Effects of estrogen and opioid blockade on blood pressure reactivity to stress in postmenopausal women
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Estrogen may influence coronary heart disease risk in women through the effects of endogenous opioids on autonomic control of blood pressure. In a randomized, placebo-controlled trial, we examined the combined effects of estrogen and the opioid antagonist, naltrexone, on blood pressure responses to psychological stress in 42 postmenopausal women. After 3 months of estrogen or estrogen plus progestin (hormone replacement therapy; n = 27) or placebo replacement, participants completed a mental arithmetic task after administration of .7 mg/kg oral naltrexone or placebo. Systolic blood pressure (SBP), diastolic blood pressure, mean arterial pressure and heart rate (HR) were measured at rest and during the arithmetic stressor. Stress produced significant increases in circulatory measures regardless of estrogen condition or opioid blockade (p’s < .001). Interestingly, there was an estrogen by naltrexone interaction on SBP reactivity scores [F(1,38) = 4.36, p < .05], where women on estrogen with intact opioid receptors showed the largest SBP responses to stress, compared with all other conditions. This is consistent with some studies of premenopausal women, suggesting that estrogens may alter opioid function during stress. The interaction between estrogen and endogenous opioids may explain sex differences in opioid effects on stress reactivity in younger premenopausal women.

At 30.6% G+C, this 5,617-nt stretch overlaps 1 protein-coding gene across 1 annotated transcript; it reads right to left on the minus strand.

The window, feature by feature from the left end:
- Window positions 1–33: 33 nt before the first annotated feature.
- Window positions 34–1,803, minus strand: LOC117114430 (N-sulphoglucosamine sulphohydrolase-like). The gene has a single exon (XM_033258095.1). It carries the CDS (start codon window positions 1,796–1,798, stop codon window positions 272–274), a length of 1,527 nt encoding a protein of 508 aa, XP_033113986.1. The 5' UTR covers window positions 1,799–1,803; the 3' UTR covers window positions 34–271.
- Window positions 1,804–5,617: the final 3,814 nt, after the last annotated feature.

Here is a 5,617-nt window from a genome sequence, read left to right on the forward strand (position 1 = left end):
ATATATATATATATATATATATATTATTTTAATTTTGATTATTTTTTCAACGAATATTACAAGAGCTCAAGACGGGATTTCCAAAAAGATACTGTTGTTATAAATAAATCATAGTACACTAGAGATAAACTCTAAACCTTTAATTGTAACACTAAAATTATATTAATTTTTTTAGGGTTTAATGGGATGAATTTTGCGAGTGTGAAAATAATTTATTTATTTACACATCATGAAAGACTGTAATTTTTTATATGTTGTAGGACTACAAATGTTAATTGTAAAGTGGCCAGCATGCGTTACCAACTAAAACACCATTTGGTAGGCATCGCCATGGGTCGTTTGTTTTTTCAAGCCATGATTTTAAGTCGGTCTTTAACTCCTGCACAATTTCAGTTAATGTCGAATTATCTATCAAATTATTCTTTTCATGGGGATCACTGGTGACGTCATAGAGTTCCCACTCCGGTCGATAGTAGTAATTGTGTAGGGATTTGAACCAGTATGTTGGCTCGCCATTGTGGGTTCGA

KeywordsHormone replacement therapy Endogenous opioids Naltrexone Women’s health Cardiovascular risk Coronary heart disease
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